He continued to use the technique after the flash crash, but without a repeat of the mini-crisis. It is unlikely in any case that he was the sole cause of the crash, although he was responsible for $2ooM of sell orders, more than 20% of the daily volume in the contract he traded.

Junk bonds

Buttonwood looked at the erosion of the old division between boring and safe government bonds and racy, high yielding “junk” corporate bonds. With Greece possibly about to default and several countries selling bonds with negative yields, things have moved on.

The junk bonds have been surprisingly resilient, also. Since 1983 their default rate has been 4.9%. But before 2002 it was 6.9% and since then only 1.5%. The only recent bad year was 2009, at 15%. This is despite a gradual deterioration in the ratings issued by credit agencies, with more bonds falling into the lowest “C” groups.

Junk bonds

The Economist cites the virtuous / vicious cycles in corporate bonds which arise because issuing companies also borrow from banks. When banks lose faith, they withdraw their loans and companies often default on their bonds. When confidence is high (as recently) junk bond issuers pay less interest on their bank loans, and find it easier to service their debts, driving their rates down further.

Monetary policy has also driven interest rates to zero, making the extra yield of junk bonds more attractive, and allowing issuing companies to lock in lower rates for longer periods.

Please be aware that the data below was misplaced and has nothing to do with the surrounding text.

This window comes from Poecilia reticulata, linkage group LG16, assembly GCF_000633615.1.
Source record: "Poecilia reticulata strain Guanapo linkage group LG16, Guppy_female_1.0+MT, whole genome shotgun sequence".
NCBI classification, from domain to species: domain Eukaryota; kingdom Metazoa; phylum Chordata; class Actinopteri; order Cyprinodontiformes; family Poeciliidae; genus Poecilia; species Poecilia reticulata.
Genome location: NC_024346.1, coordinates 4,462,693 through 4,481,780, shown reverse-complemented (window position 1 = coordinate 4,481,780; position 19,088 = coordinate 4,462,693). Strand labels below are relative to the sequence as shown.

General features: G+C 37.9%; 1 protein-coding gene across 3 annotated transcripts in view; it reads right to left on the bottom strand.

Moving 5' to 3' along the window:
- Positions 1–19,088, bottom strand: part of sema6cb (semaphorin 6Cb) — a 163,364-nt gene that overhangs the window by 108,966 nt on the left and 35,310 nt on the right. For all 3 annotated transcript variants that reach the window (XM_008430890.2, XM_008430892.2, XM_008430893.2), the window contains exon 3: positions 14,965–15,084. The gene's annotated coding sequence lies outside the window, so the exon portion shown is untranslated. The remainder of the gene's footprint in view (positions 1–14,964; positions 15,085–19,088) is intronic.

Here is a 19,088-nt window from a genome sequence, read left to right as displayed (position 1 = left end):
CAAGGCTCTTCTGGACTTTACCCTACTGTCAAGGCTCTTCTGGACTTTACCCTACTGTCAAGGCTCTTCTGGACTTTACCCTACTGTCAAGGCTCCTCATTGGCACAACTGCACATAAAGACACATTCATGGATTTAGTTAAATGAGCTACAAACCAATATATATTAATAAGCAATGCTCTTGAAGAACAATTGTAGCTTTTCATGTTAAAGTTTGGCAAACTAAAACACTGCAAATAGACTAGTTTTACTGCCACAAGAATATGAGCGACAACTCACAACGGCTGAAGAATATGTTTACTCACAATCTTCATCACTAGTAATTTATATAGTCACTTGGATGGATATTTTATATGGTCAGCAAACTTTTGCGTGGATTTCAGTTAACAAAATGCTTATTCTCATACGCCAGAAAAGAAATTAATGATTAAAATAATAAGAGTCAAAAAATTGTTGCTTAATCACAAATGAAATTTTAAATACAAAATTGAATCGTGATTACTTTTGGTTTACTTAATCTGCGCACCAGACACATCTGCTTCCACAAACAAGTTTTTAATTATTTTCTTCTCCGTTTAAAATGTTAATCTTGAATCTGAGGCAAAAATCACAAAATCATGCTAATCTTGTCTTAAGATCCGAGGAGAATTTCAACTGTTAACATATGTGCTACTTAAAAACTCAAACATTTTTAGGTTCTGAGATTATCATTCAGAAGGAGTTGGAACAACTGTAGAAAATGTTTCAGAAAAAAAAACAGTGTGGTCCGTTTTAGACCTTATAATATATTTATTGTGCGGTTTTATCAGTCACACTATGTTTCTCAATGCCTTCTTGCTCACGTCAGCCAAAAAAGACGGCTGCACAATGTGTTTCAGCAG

See also:  Weekly Roundup, 11th September 2018

Deutsche Bank has found that defaults lag the emergence of a flat yield curve (long-term rates as low as short-term rates) by two and a half years. Under such circumstances, banks have less incentive to lend and companies run into problems. High real rates also have the same effect, with the same 30-month lag. They predict a new wave of US defaults in 2H17. Europe has a shorter lag, and trouble may arise in 2H16.

Grexit

Finally, the Economist looked at Greece, and the reluctance of traders to make bets on the likely outcome of the current crisis. Back in 2012, Greek bonds doubled, and 2013 stocks rose by 40%, so their reluctance is a little surprising.

Greek bond yields

Greek 3-year bonds now yield 27%, and the 10-yr bonds are at their highest yields since 2012. S&P has downgraded the bonds to junk status and credit default swaps predict an 80% chance of default within five years. Things have become too risky for foreign investors – only 11% of Greek government bonds are held privately.

Greek bond turnover